Not least (in terms of things the KSA needs to stop doing) is funding and supporting Mosques in the UK (and Canada?) which spread Wahhabism and have been direct causal factors of events such as 7/7. What could the 'Prevent' programme achieve if Wahhabist seats of learning were instructed by the KSA to stop creating and channeling discontent towards violence? Intead we get our government saying things such as that the KSA provides us with good intelligence (about those radicalised in Saudi-funded institutions it is assumed).
I think that's why this story has not gone away. A lot of people are fed up with the KSA, for a variety of reasons (Yemen, Qatar, Syria, Lebanon, Turkey, Canada, Wahhabism, etc).
 
1) As opposed to Russia just stealing parts of neighbours :rolleyes:. 2) Syria shows exactly what happens when the West doesn't get involved. CW, carpet bombing, the lot.

3) You'll always get people quoting things about the West's interventions and saying nothing on Russian annexation for example.

4) That would be 'regime change' 5) surely and apparently 'the West' are against that. 6) Something about the UN Charter?

7) I suppose as its KSA some would agree with it though ..........
1) Russia just returned territory populated mainly by Russians under its rule.
2) There were no CW, no carpet bombing, except Raqqa where the West (US) was involved.
3) Whataboutarism, that you previously didn't accept as a method of discussion.
4) I meant not radical 'regime change' but rather evolution, gradual changes in political regime
5) Really?
6) Who in the West do respect it?
7) So my remark #5 is reasonable.
 
Trump is clutching at straws, hoping he can get away with believing the implausible pack of lies offered by the KSA. Why? because of the effect on jobs of a stoppage of US arms sales.
I think it goes far deeper than that - the arms sales are on nothing like the scale he claims ($12.5 billion, nowhere near 110+ except over several decades), but his whole plan for the Middle East centres around KSA, whereas previous administrations had far more balanced plans.

You, like many others including the media, have also missed the crucial point: MbS hasn't given "an implausible pack of lies" - all he's said so far is "I know nothing". While that may well be a lie, and even arguably an implausable one, all the "implausible pack of lies" can with at least a veneer of plausibility be put down to the Consul and the "rogue killers".
ETA today's news is that Kashoggi was dismembered, while still alive, on the consul-general's desk.
Headline grabbing, but contrary to all other reports and leaks and extremely unlikely as the bonesaw supposedly used was still in KSA. It does, however, play straight into Trump / MbS's hands (and they're pretty well interdependent and a mutual appreciation society.)

MbS now holds all the cards, openly backed by Trump. He's got all the players, literally, and it's for him to lose.

He can either brazen it out about the "rogue killers", now including the Consular staff, and 'purge' the lot plus any others for good measure, making the most of the opportunity, and all the groundwork for that's been laid, or he can blow it completely by being arrogant enough to say that all they did wrong was kill Khashoggi by accident.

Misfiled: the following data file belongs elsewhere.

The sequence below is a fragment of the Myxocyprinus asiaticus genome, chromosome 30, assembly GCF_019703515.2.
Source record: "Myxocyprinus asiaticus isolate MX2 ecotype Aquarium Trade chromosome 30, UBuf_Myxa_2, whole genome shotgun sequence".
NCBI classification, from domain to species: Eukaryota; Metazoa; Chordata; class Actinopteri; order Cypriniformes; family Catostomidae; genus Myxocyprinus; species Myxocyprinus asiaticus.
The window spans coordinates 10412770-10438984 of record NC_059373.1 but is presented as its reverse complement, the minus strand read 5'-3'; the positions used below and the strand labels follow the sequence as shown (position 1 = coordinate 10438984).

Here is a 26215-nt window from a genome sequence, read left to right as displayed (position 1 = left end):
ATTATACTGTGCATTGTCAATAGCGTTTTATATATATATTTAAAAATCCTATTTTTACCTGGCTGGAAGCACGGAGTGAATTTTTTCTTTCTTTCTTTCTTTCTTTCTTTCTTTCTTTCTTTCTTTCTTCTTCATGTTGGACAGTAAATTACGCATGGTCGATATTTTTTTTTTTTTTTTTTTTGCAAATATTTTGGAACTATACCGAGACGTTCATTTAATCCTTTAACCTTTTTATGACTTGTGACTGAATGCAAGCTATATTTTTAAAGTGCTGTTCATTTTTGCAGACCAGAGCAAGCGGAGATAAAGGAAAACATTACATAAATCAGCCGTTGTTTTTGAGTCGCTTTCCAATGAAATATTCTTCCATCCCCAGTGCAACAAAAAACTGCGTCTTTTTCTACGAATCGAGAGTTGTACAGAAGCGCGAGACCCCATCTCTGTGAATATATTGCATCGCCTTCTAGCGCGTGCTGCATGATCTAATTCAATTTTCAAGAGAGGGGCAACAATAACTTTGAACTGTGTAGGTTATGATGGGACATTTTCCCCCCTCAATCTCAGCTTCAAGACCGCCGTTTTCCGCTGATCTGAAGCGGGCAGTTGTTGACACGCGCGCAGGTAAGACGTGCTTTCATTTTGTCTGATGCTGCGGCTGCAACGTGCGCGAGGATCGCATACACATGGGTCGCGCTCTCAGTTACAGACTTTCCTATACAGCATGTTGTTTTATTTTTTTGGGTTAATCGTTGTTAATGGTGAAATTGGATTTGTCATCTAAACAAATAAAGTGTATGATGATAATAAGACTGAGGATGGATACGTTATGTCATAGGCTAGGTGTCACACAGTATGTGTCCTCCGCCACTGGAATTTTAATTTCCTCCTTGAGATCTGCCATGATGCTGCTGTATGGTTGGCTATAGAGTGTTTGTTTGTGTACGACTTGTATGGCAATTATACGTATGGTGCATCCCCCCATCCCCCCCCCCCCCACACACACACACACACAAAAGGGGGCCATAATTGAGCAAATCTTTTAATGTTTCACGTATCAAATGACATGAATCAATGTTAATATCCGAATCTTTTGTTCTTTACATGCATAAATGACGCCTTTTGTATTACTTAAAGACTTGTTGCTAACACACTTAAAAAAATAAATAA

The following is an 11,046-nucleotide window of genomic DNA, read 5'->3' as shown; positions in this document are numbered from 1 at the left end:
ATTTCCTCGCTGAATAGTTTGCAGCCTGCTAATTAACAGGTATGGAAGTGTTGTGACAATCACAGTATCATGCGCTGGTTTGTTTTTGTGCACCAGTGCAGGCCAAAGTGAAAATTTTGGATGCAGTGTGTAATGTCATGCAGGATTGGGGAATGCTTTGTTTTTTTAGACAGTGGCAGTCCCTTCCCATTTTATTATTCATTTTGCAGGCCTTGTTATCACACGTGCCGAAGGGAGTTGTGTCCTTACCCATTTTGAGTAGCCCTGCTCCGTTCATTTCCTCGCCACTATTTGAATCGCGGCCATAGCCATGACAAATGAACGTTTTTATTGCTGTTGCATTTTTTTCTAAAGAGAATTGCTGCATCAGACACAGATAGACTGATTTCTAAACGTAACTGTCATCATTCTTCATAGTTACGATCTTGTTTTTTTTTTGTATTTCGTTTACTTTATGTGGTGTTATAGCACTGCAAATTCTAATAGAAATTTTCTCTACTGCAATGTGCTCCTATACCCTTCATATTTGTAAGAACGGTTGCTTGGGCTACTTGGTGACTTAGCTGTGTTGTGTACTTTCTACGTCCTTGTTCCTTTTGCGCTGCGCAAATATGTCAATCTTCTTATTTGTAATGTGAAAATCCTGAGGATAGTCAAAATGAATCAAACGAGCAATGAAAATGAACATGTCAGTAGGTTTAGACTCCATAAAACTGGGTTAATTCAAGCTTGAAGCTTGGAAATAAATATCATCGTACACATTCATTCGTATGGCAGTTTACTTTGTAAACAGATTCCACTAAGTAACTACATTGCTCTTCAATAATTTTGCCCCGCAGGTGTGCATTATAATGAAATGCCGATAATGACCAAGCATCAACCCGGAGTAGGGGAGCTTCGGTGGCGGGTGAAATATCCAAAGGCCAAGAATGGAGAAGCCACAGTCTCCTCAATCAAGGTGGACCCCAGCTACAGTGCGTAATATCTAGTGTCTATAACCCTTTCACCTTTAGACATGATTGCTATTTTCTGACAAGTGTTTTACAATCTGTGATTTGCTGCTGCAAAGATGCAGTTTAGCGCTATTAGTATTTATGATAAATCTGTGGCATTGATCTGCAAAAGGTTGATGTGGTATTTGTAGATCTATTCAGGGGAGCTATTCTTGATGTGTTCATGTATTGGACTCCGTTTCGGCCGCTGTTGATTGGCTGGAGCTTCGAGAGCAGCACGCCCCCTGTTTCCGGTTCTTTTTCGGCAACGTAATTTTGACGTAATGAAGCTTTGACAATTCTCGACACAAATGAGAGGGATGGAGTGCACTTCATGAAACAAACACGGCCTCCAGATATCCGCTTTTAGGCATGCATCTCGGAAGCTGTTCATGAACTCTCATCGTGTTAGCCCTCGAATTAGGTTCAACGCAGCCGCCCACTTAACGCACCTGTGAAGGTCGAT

There's always the possibility of a coup, but other than that it really is MbS's to lose.
 
Not least (in terms of things the KSA needs to stop doing) is funding and supporting Mosques in the UK (and Canada?) which spread Wahhabism and have been direct causal factors of events such as 7/7. What could the 'Prevent' programme achieve if Wahhabist seats of learning were instructed by the KSA to stop creating and channeling discontent towards violence? Intead we get our government saying things such as that the KSA provides us with good intelligence (about those radicalised in Saudi-funded institutions it is assumed).
I think that's why this story has not gone away. A lot of people are fed up with the KSA, for a variety of reasons (Yemen, Qatar, Syria, Lebanon, Turkey, Canada, Wahhabism, etc).
Although there are some extremists in Canada, there seems to be fewer than in the UK. I'm not a scholar of the field, but the reasons for this I understand have to do with different primary sources and different social classes of immigrants. This wasn't through forethought, it's just the way things worked out.
 
(...) Headline grabbing, but contrary to all other reports and leaks and extremely unlikely as the bonesaw supposedly used was still in KSA. (...)
Have you got a source for where the bone saw was at what times? Because I haven't seen any news report which said they knew that sort of detail.
 
1) Russia just returned territory populated mainly by Russians under its rule.
Discussed at length hence sanctions.
2) There were no CW, no carpet bombing, except Raqqa where the West (US) was involved.
According to OPCW, numerous uses of CW by Assad's regime
3) Whataboutarism, that you previously didn't accept as a method of discussion.
Get it right, 'whataboutery'
4) I meant not radical 'regime change' but rather evolution, gradual changes in political regime
You said "What means do you think the West has to change political regime in the KSA?"
UN Charter.
6) Who in the West do respect it?